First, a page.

A vitamin D deficiency may be connected with an increased risk of developing type 2 diabetes, according to new research.
The findings suggest that even at a healthy weight, a vitamin D deficiency could put individuals at risk.
According to the research, published in a recent issue of the Journal of Clinical Endocrinology & Metabolism, obese individuals with diabetes had lower levels of vitamin D than the diabetes-free coumterparts, and “vitamin D gene expression was higher in morbidly obese individuals than in those with lower BMIs,” reports U.S. News and World Report. “What’s more, healthy-weight subjects with diabetes were more likely to have significantly low levels of vitamin D compared to normal-weight subjects without the disease, suggesting that vitamin D deficiency may throw off metabolic health all on its own – not just by causing weight gain.”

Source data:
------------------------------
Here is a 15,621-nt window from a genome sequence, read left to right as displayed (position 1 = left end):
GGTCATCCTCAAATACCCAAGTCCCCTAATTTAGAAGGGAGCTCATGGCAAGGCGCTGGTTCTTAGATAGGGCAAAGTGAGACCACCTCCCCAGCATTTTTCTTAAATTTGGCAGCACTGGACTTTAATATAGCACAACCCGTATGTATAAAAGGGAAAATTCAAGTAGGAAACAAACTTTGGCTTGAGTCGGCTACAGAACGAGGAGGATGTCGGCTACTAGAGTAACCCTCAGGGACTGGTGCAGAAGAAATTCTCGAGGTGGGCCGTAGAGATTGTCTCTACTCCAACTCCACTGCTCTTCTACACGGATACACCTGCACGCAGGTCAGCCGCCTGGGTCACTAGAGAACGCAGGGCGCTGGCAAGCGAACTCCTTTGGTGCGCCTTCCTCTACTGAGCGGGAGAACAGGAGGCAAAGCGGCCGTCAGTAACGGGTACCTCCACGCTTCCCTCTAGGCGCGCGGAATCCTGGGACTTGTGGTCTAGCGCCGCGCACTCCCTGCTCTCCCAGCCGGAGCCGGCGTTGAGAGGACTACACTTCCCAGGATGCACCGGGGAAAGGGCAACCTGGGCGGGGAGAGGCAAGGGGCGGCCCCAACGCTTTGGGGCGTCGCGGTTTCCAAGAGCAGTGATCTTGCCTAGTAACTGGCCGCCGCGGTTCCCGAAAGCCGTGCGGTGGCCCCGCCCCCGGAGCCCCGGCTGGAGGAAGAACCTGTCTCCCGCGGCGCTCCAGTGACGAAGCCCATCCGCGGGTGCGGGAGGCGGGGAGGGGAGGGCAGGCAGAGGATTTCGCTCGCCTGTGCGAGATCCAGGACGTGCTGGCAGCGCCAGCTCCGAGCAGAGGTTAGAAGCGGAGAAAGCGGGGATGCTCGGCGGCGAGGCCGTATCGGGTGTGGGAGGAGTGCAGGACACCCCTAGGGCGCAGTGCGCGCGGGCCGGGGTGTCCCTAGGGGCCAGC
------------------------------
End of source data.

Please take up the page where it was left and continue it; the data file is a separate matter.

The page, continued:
The study found that vitamin D levels directly correlated with insulin resistance, but not with BMI, “meaning that deficiency can put you at risk for diabetes, even if you’re at a healthy weight,” U.S. News and World Report explained.
“Our study shows that the deficit of vitamin D is associated with diabetes and less with obesity,” study author Manuel Macías-González of Complejo Hospitalario de Málaga (Virgen de la Victoria) and the University of Málaga told the publication. “We believe that vitamin D deficiency could be a new mechanism to promote metabolic disorders, such as diabetes.”
Vitamin D is produced when skin is directly exposed to sunlight for at least several minutes. It’s also found in fatty animal foods including eggs and fish, as well as in fortified foods like milk and cereals or energy bars. If you don’t get enough sun exposure and avoid animal products, it’s recommended to get a vitamin D level test done. While there aren’t telltale signs of a vitamin D deficiency (until it’s quite severe), ensuring healthy vitamin D levels is critical for optimal health.
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